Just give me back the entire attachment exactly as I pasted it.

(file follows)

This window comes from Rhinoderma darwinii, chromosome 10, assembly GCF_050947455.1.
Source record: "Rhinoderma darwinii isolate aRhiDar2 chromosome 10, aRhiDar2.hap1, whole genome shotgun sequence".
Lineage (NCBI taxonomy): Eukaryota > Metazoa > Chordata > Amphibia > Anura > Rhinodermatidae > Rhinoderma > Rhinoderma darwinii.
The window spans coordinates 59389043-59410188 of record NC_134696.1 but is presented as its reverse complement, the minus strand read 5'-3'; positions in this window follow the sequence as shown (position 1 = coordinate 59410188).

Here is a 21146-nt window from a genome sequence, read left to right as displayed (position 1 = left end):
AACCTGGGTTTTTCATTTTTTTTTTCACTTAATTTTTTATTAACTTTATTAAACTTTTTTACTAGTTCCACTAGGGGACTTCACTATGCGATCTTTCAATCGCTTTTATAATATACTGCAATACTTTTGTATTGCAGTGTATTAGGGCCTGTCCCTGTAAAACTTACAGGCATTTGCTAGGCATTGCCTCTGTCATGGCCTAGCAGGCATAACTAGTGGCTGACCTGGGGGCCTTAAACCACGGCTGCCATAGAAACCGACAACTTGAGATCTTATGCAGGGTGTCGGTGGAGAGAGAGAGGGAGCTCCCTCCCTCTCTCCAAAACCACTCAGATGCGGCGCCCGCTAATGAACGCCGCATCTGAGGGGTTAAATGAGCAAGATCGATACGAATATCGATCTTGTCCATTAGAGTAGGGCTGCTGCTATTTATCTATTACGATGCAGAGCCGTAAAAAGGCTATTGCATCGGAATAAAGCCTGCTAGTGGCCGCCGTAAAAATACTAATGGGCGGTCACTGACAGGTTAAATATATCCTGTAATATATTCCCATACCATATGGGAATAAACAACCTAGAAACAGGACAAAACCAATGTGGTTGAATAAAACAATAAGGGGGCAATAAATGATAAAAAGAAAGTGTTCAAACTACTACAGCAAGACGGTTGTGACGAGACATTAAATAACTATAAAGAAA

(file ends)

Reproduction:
This window comes from Rhinoderma darwinii, chromosome 10, assembly GCF_050947455.1.
Source record: "Rhinoderma darwinii isolate aRhiDar2 chromosome 10, aRhiDar2.hap1, whole genome shotgun sequence".
Lineage (NCBI taxonomy): Eukaryota > Metazoa > Chordata > Amphibia > Anura > Rhinodermatidae > Rhinoderma > Rhinoderma darwinii.
The window spans coordinates 59389043-59410188 of record NC_134696.1 but is presented as its reverse complement, the minus strand read 5'-3'; positions in this window follow the sequence as shown (position 1 = coordinate 59410188).

Here is a 21146-nt window from a genome sequence, read left to right as displayed (position 1 = left end):
AACCTGGGTTTTTCATTTTTTTTTTCACTTAATTTTTTATTAACTTTATTAAACTTTTTTACTAGTTCCACTAGGGGACTTCACTATGCGATCTTTCAATCGCTTTTATAATATACTGCAATACTTTTGTATTGCAGTGTATTAGGGCCTGTCCCTGTAAAACTTACAGGCATTTGCTAGGCATTGCCTCTGTCATGGCCTAGCAGGCATAACTAGTGGCTGACCTGGGGGCCTTAAACCACGGCTGCCATAGAAACCGACAACTTGAGATCTTATGCAGGGTGTCGGTGGAGAGAGAGAGGGAGCTCCCTCCCTCTCTCCAAAACCACTCAGATGCGGCGCCCGCTAATGAACGCCGCATCTGAGGGGTTAAATGAGCAAGATCGATACGAATATCGATCTTGTCCATTAGAGTAGGGCTGCTGCTATTTATCTATTACGATGCAGAGCCGTAAAAAGGCTATTGCATCGGAATAAAGCCTGCTAGTGGCCGCCGTAAAAATACTAATGGGCGGTCACTGACAGGTTAAATATATCCTGTAATATATTCCCATACCATATGGGAATAAACAACCTAGAAACAGGACAAAACCAATGTGGTTGAATAAAACAATAAGGGGGCAATAAATGATAAAAAGAAAGTGTTCAAACTACTACAGCAAGACGGTTGTGACGAGACATTAAATAACTATAAAGAAA